Biden’s First Year Sees Biggest Ever Trade Deficit


President Joe Biden’s first year in office has not only seen inflation run at the fastest pace in four decades. It has also seen the trade deficit expand to the widest import-export gap on record.

The trade deficit of goods and services grew by 1.8 percent in December to a seasonally adjusted $80.7 billion, the Commerce Department said Tuesday, slightly less than the record deficit of $80.8 billion reached in September.

The full-year trade deficit for 2021 increased 27 percent to $859.1 billion, passing the previous record of $763.53 billion set in 2006. Commerce Department records go back to 1960.

The sharp increase comes from a U.S. economy stricken with a weakened manufacturing sector that could not expand to match consumer demand as the country emerged from the pandemic. American consumers spent heavily on goods which in past decades would have expanded U.S. production but now fuels imports.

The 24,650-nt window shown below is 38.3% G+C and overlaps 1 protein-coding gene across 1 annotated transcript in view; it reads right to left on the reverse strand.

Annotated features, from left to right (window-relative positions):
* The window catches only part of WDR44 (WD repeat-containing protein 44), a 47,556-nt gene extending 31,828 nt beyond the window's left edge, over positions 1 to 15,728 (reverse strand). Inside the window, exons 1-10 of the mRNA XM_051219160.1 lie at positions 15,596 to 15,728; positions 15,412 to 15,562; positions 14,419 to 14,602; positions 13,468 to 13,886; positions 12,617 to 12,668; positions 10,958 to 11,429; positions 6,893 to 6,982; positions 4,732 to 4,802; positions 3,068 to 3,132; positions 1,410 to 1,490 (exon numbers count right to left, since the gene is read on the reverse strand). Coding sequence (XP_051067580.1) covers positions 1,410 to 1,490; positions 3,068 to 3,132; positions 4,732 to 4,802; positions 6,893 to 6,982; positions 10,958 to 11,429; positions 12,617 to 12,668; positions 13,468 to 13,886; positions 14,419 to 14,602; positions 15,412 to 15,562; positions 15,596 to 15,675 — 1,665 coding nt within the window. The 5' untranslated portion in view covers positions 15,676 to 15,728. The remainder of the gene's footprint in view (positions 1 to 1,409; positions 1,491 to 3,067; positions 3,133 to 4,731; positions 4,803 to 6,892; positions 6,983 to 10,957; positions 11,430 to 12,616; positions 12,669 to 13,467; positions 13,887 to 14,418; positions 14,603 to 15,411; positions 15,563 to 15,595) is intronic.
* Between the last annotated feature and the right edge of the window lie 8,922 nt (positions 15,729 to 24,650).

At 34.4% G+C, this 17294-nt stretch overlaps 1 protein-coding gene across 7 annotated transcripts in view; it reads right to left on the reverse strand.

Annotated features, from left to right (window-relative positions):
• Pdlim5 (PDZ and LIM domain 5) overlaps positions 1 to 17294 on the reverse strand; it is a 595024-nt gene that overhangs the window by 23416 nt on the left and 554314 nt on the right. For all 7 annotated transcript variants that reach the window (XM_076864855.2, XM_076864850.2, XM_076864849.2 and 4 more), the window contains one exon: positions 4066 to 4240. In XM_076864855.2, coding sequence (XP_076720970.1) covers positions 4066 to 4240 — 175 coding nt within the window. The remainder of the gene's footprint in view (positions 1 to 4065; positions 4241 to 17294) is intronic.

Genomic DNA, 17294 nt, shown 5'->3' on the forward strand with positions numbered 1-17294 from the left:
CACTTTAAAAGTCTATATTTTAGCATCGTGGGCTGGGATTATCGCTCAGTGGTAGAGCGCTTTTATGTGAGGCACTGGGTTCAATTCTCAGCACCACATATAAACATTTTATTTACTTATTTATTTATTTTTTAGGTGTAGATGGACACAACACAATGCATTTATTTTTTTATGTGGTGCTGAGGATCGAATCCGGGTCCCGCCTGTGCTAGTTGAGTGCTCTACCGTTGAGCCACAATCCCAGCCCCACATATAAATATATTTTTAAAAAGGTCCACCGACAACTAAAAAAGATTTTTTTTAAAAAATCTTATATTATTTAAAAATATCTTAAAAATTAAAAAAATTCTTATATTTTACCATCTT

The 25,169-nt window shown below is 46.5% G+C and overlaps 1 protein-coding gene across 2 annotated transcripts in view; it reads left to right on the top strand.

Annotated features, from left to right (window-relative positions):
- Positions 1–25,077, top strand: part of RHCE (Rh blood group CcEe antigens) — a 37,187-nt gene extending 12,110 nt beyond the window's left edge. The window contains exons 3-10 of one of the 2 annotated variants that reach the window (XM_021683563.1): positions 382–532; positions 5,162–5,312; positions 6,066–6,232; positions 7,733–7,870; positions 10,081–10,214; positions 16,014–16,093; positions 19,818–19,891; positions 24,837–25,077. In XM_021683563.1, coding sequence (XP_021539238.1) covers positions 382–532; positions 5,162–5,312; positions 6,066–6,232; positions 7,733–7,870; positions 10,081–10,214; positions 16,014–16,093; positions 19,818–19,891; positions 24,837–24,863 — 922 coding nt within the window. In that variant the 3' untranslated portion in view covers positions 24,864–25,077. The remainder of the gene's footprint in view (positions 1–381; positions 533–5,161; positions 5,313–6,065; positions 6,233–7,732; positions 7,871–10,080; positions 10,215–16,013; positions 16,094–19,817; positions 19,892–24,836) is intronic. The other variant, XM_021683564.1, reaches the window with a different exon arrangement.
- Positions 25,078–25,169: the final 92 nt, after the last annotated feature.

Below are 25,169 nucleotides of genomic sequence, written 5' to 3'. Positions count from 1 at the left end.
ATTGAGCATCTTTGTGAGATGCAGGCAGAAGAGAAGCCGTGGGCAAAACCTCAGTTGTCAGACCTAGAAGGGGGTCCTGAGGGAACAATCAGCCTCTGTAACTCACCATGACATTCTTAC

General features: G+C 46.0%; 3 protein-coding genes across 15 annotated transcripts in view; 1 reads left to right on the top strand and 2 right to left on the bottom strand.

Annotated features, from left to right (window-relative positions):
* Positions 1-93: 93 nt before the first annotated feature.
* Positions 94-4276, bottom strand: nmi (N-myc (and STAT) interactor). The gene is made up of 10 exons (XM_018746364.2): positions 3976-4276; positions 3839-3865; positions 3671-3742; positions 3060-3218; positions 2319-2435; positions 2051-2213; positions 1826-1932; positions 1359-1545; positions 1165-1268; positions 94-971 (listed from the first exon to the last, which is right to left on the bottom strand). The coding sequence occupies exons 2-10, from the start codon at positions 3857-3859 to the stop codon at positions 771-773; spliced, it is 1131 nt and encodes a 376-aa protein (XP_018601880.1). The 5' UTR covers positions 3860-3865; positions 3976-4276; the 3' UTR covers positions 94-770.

Stimulus checks and other forms of government aid increased incomes in the U.S. during the pandemic but much of that wound up in the tills of foreign manufacturers, particularly those in China. This income leakage due to the record-high trade deficit puts pressure on the U.S. budget, requiring the government to take on more debt to prevent private sector income from contracting. Exports subtract from the official measure of Gross Domestic Product.

Imports rose 1.6 percent to $308.9 billion in the final month of the year, contributing to the ongoing crunch as U.S. ports.

The trade deficit with China jumped 14.5 percent for the full year to $355.3 billion. That was still below the record high deficit hit in 2018.

Total imports of goods rose to $2.85 trillion in 2021 and imported services rose to $535 billion. Exports rose to $2.528 trillion, slightly above the 2019 level.

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